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Performance management an introduction

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introductin to peformance management

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Performance management an introduction

  1. 1. Introduction to Performance Management AKASH NONIYA JAIPAL DURGESH SUTHAR SHUBAHM
  2. 2. Meaning of performance  The action or process of carrying out or accomplishing an action, task, or function can be termed as performance.  Performance management includes the processes used to manage corporate performance, the methodologies that drive some of the processes and the metrics used to measure performance against strategic and operational performance goals.
  3. 3. What are Performance Standards? Performance Standards are the benchmark against which performance is measured.
  4. 4. Definition of PM  “It is a continuous process of identifying, measuring and developing the performance of individuals and teams and aligning performance with the strategic goals of the organization”.  Performance management focuses on the performance of an organization, a department, employee, or even the processes to build a product or service or any other areas in an organization.
  5. 5. History of PM In the 3rd century AD, the Chinese were using performance appraisal systems for their evaluations of their employees Industrial Revolution of the 18th century made factory managers aware of the importance of their employees’ performance on their production outputs. American researchers and philosophers contributed in the areas of performance evaluation by developing ideas of management by objectives (MBOs) and employee motivation. Spreigel reported in 1962 that by the early 1960s more than 60% of American organizations had a performance appraisal system.The system’s popularity stemmed from the Army’s implementation of a performance management system for its officers.
  6. 6. Contd…  The origin of PM can be traced in early 1960's when performance appraisal systems were in practice.  During this period, Annual Confidential Reports (ACR’s) was also known as Employee service Records were maintained for controlling the behaviors of the employees and these reports provided substantial information on the performance of the employees.
  7. 7. Contd...  In next phase around 1980's, whatever adverse remarks were incorporated in the performance reports were communicated to the employees so that they could take corrective actions for overcoming such deficiencies
  8. 8. Performance managementVs Performance appraisal Performance appraisals, also called performance evaluations, are tools used to measure the effectiveness of an employee; most organizations conduct performance appraisals once a year during an annual evaluation process. A performance management system, however, is much more dynamic. It can use the performance evaluation tool but also incorporates other elements into the performance management cycle.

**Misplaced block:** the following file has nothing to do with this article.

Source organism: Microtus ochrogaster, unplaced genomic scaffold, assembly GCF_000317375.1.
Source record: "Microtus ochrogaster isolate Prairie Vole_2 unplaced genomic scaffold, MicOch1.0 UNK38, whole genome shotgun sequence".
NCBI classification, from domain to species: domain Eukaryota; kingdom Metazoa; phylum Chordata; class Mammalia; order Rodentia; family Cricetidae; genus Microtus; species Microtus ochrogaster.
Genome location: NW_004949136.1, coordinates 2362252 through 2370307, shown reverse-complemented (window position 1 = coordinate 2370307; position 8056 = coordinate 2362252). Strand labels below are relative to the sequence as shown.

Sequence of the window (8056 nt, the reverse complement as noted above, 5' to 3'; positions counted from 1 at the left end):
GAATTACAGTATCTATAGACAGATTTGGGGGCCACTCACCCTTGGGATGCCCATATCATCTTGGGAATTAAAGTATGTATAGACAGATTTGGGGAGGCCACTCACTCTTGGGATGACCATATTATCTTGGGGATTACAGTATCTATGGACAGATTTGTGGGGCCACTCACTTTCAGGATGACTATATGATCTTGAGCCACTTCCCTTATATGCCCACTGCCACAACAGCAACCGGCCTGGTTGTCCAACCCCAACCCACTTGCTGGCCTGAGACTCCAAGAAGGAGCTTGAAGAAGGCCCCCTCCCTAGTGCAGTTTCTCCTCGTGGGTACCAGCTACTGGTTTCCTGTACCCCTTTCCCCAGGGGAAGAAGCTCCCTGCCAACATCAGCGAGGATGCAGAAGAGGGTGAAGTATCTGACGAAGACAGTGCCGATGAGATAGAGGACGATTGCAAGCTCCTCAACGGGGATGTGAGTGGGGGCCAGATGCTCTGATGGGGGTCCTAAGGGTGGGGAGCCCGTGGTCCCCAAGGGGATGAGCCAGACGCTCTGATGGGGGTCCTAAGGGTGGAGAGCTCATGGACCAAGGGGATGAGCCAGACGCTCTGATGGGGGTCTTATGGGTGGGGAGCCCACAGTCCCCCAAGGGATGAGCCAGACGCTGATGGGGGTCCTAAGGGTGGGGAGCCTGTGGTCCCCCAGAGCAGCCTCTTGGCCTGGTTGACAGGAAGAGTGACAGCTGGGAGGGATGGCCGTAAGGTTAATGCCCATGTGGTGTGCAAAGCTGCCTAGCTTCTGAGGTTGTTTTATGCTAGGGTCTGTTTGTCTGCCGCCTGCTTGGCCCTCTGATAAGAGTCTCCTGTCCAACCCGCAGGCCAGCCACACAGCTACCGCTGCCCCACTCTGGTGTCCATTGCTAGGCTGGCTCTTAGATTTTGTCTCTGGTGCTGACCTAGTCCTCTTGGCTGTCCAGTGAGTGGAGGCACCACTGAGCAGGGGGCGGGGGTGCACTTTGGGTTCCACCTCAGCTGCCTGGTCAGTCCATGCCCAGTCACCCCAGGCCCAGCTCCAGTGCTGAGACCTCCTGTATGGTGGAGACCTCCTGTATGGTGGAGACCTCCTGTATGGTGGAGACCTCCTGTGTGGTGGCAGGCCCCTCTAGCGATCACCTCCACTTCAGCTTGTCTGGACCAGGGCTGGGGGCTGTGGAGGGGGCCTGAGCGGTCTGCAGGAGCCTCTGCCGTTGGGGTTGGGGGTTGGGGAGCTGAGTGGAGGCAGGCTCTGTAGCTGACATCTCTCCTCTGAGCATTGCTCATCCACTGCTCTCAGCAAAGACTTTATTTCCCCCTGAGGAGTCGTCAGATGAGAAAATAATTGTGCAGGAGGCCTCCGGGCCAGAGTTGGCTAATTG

9. 9. Purpose of PM system  It serves the strategic purpose of the org.  Provide information for reward system  Facilitates HR decisions  Enabling employees to learn about their performance as against org expectations  It serves as a developmental purpose  Serves org maintenance purpose  Support HR decision to meet legal requirements
  10. 10. P r e r e q u i s i t e s P r e r e q u i s i t e s P e r f o P e r f o PM Process PM PM PM PM PM PM
  11. 11. Phase 1 - Plan The planning phase is a collaborative effort involving both managers and employees during which they will:  Review the employee’s job description  Develop a work plan that outlines the tasks to be completed  Setting expected results and standards that will be used to evaluate performance (Specific Measurable Attainable Realistic Time-bound) Identify training objectives that will help the employee grow his or her skills and knowledge
  12. 12. Phase 2- Monitor  For a effective performance management system employee progress and performance must be continuously monitored.  Assess progress towards meeting performance objectives.  Identify any barriers and help overcome them.  Share feedback on progress relative to the goals.  Identify any changes that may be required to the work plan.
  13. 13. Providing Feedback The main purpose of constructive feedback is to help people understand where they stand in relation to expected and/or productive job and workplace behavior.  Prepare  State the facts  Listen  Agree on an action plan  Follow up
  14. 14. Phase 3- Review An opportunity to review, summarize and highlight the employee’s performance over the course of the review period  Summarize the work accomplished during the previous year  Document challenges encountered during the year and identify areas for training and/or development  Identify and discuss any unforeseen barriers to the achievement of the objectives
  15. 15. 360-Degree Assessment Process 360-degree feedback, also known as 'multi-rater feedback', is employee development feedback that comes from colleagues, peers and managers in the organization, as well as self-assessment, and sometimes sources such as clients, volunteers or other stakeholders. Senior managers are responsible for assessing the performance of other employees but often do not receive adequate feedback themselves. 360-degree feedback allows the individual to understand how his or her effectiveness as an employee, manager, or coworker is viewed by others.
  16. 16. Advantages of PM 1. Direct financial gain  Grow sales  Reduce costs in the organization  Stop project overruns  Aligns the organization directly behind the CEO's goals  Decreases the time it takes to create strategic or operational changes by communicating the changes through a new set of goals